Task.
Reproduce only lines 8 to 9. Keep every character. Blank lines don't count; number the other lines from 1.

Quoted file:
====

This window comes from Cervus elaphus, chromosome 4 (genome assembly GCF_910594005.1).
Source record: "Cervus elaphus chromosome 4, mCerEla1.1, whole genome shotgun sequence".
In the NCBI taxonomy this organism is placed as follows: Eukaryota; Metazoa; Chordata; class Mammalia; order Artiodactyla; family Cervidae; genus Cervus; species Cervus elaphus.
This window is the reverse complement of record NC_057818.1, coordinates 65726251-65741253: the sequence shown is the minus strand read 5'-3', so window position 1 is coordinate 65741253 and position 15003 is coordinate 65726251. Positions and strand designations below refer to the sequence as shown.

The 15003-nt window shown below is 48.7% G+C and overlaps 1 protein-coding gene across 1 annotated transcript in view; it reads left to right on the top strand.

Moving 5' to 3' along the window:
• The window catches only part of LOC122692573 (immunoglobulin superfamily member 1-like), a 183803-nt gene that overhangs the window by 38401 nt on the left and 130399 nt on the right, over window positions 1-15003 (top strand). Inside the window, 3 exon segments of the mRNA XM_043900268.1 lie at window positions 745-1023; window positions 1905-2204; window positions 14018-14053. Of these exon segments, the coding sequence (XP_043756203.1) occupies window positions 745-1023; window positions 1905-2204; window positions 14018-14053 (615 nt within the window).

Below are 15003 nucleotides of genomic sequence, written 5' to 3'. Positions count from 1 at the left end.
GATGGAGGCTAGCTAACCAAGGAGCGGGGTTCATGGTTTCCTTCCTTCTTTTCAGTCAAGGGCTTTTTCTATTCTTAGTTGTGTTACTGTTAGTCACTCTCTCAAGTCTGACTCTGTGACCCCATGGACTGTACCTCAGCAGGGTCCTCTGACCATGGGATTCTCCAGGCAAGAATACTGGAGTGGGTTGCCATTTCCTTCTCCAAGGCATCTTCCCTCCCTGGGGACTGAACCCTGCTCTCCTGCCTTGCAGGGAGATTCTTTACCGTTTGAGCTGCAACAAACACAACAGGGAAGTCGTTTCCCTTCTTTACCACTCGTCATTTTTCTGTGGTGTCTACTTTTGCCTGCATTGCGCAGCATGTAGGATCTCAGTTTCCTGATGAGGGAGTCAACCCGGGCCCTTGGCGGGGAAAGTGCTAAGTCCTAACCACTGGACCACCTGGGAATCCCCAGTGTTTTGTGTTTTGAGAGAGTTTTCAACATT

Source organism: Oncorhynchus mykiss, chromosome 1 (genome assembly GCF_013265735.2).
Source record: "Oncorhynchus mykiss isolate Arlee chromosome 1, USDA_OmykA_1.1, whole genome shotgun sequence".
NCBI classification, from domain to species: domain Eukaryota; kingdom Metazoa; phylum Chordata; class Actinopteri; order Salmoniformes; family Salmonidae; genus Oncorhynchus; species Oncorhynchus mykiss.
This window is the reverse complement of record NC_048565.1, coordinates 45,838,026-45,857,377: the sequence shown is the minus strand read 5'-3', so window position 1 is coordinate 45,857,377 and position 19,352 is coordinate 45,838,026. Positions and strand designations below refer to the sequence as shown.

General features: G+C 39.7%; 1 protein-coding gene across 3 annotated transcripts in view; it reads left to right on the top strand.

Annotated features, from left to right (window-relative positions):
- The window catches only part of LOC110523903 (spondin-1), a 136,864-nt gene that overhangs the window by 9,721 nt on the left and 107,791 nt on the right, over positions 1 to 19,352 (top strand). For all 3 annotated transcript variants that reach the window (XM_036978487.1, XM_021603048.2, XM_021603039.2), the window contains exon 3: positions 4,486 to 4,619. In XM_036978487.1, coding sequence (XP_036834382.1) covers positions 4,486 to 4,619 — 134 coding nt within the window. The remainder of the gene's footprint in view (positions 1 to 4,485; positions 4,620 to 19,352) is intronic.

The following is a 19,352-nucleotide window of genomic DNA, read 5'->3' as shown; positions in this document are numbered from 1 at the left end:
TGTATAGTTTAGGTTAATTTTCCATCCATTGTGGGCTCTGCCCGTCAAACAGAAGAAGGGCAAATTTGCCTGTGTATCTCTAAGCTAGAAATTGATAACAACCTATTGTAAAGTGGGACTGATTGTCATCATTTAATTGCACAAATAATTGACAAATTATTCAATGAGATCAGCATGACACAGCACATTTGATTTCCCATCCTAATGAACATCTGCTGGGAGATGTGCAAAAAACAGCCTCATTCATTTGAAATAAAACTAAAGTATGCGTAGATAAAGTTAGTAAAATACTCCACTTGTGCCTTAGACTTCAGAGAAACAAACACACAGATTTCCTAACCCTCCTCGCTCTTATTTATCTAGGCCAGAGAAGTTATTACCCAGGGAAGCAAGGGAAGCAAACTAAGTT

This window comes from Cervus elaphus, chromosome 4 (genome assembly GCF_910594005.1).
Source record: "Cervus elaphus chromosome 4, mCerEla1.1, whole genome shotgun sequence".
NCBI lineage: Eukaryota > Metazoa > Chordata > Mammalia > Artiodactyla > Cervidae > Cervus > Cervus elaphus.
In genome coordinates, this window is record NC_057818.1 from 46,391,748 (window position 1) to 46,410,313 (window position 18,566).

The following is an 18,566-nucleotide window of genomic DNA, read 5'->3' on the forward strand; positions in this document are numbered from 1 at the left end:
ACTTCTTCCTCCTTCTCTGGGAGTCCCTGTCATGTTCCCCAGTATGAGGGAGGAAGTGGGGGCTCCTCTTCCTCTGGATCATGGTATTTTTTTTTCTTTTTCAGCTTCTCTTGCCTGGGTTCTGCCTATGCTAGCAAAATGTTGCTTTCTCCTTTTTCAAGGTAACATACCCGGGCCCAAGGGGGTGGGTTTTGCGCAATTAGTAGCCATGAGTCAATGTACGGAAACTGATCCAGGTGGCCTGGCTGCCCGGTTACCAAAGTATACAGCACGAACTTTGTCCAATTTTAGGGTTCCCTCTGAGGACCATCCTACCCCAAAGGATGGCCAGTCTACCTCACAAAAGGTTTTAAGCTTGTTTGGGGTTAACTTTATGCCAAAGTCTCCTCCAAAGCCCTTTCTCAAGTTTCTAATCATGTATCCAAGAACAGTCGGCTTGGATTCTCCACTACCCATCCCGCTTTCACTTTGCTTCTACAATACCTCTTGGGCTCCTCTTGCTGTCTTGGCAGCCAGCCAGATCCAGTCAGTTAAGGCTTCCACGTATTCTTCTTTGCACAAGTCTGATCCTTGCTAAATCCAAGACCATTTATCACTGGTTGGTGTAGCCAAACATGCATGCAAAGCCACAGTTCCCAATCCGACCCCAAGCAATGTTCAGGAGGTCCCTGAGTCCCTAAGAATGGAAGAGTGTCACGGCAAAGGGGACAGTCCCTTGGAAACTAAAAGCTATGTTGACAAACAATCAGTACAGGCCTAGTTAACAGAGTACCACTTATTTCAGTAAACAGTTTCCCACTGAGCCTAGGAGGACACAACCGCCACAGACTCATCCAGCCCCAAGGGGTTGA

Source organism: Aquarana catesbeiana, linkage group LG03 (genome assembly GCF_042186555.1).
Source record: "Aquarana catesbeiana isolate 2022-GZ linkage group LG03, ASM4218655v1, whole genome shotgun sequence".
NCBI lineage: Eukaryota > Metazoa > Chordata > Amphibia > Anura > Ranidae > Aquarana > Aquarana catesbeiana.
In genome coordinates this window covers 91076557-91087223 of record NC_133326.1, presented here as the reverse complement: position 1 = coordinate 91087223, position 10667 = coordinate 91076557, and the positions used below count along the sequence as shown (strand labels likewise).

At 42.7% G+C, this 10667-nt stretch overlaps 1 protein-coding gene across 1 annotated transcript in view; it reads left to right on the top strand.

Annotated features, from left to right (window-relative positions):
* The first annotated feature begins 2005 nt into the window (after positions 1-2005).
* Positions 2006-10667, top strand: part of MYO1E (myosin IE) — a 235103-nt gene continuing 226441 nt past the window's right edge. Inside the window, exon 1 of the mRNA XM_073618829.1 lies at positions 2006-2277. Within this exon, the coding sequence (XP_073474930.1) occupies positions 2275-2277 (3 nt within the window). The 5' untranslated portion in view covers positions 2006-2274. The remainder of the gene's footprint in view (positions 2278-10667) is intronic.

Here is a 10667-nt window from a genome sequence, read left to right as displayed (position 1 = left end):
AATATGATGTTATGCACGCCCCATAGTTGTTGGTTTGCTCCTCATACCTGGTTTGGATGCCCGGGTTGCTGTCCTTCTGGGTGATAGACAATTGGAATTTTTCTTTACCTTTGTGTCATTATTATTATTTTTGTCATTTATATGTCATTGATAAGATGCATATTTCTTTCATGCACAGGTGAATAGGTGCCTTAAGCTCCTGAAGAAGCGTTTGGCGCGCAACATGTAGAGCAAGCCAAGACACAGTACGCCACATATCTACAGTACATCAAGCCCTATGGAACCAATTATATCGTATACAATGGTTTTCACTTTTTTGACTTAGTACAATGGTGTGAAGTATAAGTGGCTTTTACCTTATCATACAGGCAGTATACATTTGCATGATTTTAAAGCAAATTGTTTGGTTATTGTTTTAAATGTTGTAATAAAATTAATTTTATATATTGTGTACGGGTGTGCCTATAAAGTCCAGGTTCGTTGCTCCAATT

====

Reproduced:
Below are 15003 nucleotides of genomic sequence, written 5' to 3'. Positions count from 1 at the left end.
GATGGAGGCTAGCTAACCAAGGAGCGGGGTTCATGGTTTCCTTCCTTCTTTTCAGTCAAGGGCTTTTTCTATTCTTAGTTGTGTTACTGTTAGTCACTCTCTCAAGTCTGACTCTGTGACCCCATGGACTGTACCTCAGCAGGGTCCTCTGACCATGGGATTCTCCAGGCAAGAATACTGGAGTGGGTTGCCATTTCCTTCTCCAAGGCATCTTCCCTCCCTGGGGACTGAACCCTGCTCTCCTGCCTTGCAGGGAGATTCTTTACCGTTTGAGCTGCAACAAACACAACAGGGAAGTCGTTTCCCTTCTTTACCACTCGTCATTTTTCTGTGGTGTCTACTTTTGCCTGCATTGCGCAGCATGTAGGATCTCAGTTTCCTGATGAGGGAGTCAACCCGGGCCCTTGGCGGGGAAAGTGCTAAGTCCTAACCACTGGACCACCTGGGAATCCCCAGTGTTTTGTGTTTTGAGAGAGTTTTCAACATT